So I usually use this blog as a rant/ promotional tool but today I’m going to try my hand at some “serious” journalism.
I recently read an article by my tour-mate/brother from another mother DLabrie which he wrote in response to an article by Mr. Davey D about regionalism in Hiphop. DLabrie’s article also served as a chronicle of his introduction into Hiphop so that is the angle I will take, please enjoy, comment, and encourage others to do the same.
My rite of passage into Hiphop was a long one but let me preface the saga like this: I currently reside in Atlanta Georgia, the current hub of “urban” music. I moved here in 2000 just as the spot light was beginning to shift this way, before that I lived in Myrtle Beach, SC and before that Charleston WV, neither of the latter were music (let alone Hiphop) “hot spots” so it wasn’t until I got to the A that I felt like I was somehow in the cultural loop. I am not one who subscribes to the concept of fate but I do find the timing of my arrival to Atlanta to be quite telling. I came to the city with big dreams of Hiphop greatness just as that same city was on the brink of becoming a Hiphop Mecca. Thus my exposure to Hiphop regionalism came at a time when the cultural and regional tides were changing, it is because of this that I feel my point of view is poignant enough to merit the writing (and hopefully reading) of this article.
But we are getting ahead of ourselves, let me start at the beginning…
Like I eluded to earlier my entry into Hiphop was a slow one. Even though I was born in 1982 and thus into a Hiphop world, I didn’t grow up on it. As a kid I listened to the classic rock ‘n’ roll of my parents’ generation so my first favorite emcee was Bob Dylan (go back and listen if you don’t agree, Dylan was spittin’ in my book he’s the prototypical “white rapper”) anyway it wasn’t until I was in the 5th grade that I started really finding my own music, the first Hiphop recording I ever bought was Ninteen Naughty III by Naughty By Nature and at the time I was living in West Virginia, far away from any epicenter of Hiphop culture and honestly I was just entertained by the other worldly nature of it. By 6th grade I had moved to Myrtle Beach, South Carolina and. Due to it’s status as a tourist attraction and central location on the East Coast, I was exposed to a lot more music. This was at the dawn of the West Coast invasion of the Hiphop world and Dr. Dre’s “The Chronic” and Snoop’s “Doggystyle” were ruling boom boxes. I promise if you would have seen footage from one of my middle school dances without knowledge of the location and saw how that party got jumpin’ once “Nothin’ But A G Thang” came on you would have sworn you were in Long Beach not Myrtle Beach. Then of course there was 2Pacwhat more do I need to say. The Death Row stuff mixed with Miami booty bass that migrated up the coast embodied my whole Hiphop vocabulary and at the time Hiphop was still a guilty pleasure. It all felt so foreign to the life I was living and, mind you, I was still a student of the guitar well fed on a steady diet of suburban angst provided by grunge and metal. Nonetheless groups like Cypress Hill and House Of Pain were mainstays on my friends’ CD changers and tape decks (damn I’m getting old) so my radar was up.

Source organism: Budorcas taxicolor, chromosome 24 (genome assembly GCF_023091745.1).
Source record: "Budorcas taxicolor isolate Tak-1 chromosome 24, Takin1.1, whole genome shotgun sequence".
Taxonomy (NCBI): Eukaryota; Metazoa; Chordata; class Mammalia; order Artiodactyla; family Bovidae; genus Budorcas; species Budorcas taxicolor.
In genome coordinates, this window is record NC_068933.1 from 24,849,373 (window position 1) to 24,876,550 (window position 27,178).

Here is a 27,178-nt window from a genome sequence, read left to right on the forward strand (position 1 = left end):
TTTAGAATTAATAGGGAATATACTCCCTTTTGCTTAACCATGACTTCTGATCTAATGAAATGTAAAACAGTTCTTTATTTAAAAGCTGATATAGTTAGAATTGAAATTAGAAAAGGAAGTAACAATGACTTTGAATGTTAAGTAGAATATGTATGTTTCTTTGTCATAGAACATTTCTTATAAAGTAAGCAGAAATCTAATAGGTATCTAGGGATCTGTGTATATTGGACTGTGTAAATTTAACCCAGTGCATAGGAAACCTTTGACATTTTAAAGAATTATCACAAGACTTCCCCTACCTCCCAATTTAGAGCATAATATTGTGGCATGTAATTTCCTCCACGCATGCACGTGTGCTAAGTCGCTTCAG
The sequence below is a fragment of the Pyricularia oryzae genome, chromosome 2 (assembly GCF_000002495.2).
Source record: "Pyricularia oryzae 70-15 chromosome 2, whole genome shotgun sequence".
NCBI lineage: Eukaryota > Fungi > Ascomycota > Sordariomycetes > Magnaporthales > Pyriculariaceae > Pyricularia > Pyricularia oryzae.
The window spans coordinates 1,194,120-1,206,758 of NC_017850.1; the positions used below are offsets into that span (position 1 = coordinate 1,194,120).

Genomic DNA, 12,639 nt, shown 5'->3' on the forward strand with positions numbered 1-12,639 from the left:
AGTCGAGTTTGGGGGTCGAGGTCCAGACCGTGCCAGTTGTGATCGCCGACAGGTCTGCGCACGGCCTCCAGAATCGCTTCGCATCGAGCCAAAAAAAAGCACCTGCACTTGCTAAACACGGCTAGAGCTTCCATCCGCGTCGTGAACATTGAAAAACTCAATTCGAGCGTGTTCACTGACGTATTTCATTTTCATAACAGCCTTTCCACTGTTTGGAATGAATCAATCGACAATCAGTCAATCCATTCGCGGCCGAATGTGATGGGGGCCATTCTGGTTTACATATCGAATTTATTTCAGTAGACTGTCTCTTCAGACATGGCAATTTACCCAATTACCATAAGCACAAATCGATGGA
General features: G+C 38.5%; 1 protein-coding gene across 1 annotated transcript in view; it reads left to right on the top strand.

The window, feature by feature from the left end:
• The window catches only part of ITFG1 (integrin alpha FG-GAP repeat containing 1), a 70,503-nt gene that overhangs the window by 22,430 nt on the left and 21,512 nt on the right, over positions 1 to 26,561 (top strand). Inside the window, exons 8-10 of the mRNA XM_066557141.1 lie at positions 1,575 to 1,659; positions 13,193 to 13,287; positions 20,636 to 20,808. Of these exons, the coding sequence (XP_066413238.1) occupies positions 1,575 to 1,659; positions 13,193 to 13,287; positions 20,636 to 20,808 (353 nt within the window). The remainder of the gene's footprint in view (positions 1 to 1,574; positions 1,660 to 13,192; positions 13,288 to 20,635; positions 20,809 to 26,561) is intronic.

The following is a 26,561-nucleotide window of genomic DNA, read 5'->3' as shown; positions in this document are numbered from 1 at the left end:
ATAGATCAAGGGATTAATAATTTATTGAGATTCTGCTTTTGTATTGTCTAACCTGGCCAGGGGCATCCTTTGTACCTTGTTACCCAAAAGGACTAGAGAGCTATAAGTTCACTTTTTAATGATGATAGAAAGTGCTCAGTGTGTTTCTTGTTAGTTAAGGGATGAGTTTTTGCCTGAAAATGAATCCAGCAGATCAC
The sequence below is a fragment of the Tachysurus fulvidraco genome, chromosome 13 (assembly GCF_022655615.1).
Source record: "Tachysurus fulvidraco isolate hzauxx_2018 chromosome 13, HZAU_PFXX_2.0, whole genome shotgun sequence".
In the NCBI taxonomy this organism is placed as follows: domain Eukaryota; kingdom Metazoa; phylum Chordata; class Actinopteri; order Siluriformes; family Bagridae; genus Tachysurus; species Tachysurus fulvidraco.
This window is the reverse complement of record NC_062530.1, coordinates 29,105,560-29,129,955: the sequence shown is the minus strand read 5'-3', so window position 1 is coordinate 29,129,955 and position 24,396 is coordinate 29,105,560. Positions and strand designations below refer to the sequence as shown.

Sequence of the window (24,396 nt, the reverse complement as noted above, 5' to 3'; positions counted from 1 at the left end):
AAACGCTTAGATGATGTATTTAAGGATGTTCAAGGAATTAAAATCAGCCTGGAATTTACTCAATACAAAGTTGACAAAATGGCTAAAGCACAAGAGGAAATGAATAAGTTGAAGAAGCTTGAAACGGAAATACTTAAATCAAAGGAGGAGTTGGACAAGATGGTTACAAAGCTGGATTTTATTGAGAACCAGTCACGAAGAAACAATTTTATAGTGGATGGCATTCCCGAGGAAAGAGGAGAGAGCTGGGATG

It wasn’t until high school (ugh high school) that Hiphop really became something tangible to me. In 9th grade a buddy of mine gave me a tape which contained cuts from Wu Tang’s “Enter The 36 Chambers” along with assorted highlights from the first string of Wu solos. I wore that tape out and then went and bought every Wu CD (yeah I upgraded) that I could find. I knew I was onto something because in 9th grade gym class all the jocks would clown me (I had gym with 85% of the JV football team and our teacher was the varsity coach) for listening to my Wu tape instead of playing volleyball but they all came back start of 10th grade rocking their Wu shirts. From there I went on to discover more of the east coast hard hitters (Nas, Gang Starr, De La Soul, Tribe Called Quest, MOBB Deep ect.) and also began to entertain the notion that maybe I could write raps. Not to put my premature style on par with any of those groups but it was something about the imagination and complexity that made me think “hey this is an artform and I am an artist so maybe it’s not so far-fetched.” Even though I was still better than a year away from letting the public hear me rhyme the seed was planted. Add to this mix The Roots who showed me that playing an instrument didn’t exclude you from Hiphop, add that to Rage Against The Machine and you had my first group Pure Irate Souls (founded in 1997) in which I was the front man and to whom I credit with the beginning of my Hiphop life.